While life is good, it seems more would be better (even if each additional year is less valuable than its predecessor), and the better more life would be, the worse death is. This reasoning commits us to the harm thesis : death is, at least sometimes, bad for those who die, and in this sense something that ‘harms’ them. Even after our lives are over, it seems that we have a stake in what happens in the world, for posthumous events can advance (and others can impede) the projects we undertook while alive or our directives concerning what will be done with our property after we are dead. If this view is correct, we must accept the posthumous harm thesis, according to which events occurring after we die can harm us.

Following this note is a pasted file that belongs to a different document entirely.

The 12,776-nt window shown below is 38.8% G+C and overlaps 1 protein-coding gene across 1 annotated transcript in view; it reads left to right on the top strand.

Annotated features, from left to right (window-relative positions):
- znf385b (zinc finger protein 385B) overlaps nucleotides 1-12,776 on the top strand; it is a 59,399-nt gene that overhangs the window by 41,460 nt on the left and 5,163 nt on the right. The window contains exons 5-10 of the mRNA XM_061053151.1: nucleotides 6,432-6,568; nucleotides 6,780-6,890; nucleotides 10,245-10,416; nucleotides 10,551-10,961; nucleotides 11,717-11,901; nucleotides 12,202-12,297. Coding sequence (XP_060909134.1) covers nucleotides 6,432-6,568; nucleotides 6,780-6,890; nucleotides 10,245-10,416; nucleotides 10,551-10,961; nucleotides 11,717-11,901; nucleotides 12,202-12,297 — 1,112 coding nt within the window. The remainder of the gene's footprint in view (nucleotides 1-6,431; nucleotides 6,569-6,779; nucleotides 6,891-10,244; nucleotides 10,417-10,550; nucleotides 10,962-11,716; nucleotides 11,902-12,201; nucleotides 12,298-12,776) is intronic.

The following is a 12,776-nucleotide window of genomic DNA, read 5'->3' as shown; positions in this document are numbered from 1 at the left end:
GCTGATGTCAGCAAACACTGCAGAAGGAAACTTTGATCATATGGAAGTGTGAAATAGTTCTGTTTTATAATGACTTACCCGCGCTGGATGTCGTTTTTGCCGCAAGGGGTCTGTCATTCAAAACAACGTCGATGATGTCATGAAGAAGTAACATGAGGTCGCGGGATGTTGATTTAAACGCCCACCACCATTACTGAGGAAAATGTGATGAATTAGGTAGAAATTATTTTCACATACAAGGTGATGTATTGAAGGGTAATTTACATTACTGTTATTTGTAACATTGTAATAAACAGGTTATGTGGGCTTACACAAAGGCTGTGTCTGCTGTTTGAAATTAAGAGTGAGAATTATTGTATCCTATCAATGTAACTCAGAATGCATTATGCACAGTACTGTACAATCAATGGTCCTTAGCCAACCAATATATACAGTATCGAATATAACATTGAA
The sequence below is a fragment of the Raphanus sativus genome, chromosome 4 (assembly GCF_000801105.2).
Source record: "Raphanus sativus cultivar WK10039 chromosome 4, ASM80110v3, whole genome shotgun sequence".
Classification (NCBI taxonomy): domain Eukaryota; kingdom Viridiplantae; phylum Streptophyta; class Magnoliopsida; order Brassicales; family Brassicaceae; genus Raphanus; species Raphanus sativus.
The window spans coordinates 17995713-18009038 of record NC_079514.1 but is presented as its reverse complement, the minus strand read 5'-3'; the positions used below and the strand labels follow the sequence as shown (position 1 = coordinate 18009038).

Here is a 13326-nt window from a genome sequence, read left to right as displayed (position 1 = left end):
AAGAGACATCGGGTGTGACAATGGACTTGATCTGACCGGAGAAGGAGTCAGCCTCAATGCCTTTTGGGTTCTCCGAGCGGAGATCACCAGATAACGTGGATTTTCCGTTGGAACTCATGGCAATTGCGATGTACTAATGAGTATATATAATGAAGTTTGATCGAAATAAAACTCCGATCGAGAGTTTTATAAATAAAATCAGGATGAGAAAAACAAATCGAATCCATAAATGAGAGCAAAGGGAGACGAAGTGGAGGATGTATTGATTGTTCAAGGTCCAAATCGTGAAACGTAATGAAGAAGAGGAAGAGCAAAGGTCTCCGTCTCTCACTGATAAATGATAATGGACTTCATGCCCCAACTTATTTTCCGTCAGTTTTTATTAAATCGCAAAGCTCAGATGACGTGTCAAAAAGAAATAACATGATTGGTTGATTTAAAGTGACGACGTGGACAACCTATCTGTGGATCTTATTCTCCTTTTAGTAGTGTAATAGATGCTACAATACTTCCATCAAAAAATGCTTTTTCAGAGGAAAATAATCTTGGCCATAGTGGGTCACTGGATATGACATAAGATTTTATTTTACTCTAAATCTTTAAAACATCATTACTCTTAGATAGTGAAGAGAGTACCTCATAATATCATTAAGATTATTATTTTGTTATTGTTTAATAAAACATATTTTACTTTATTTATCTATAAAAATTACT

In this chapter I will set out challenges to both of the harm theses. The best of them are very old, dating back at least to the ancient Greek philosopher Epicurus and his follower Lucretius. I will show that some of these objections can be met, but most I will confront in the next two chapters.
THE SYMMETRY ARGUMENT
Epicurus and Lucretius posed challenges to the harm theses that have been discussed ever since (Furley 1986, Rosenbaum 1986, Segal 1990, Sedley 1998, Mitsis 1988, J. Warren 2001). In this section I consider Lucretius’ famous symmetry argument, and some modern variations of it.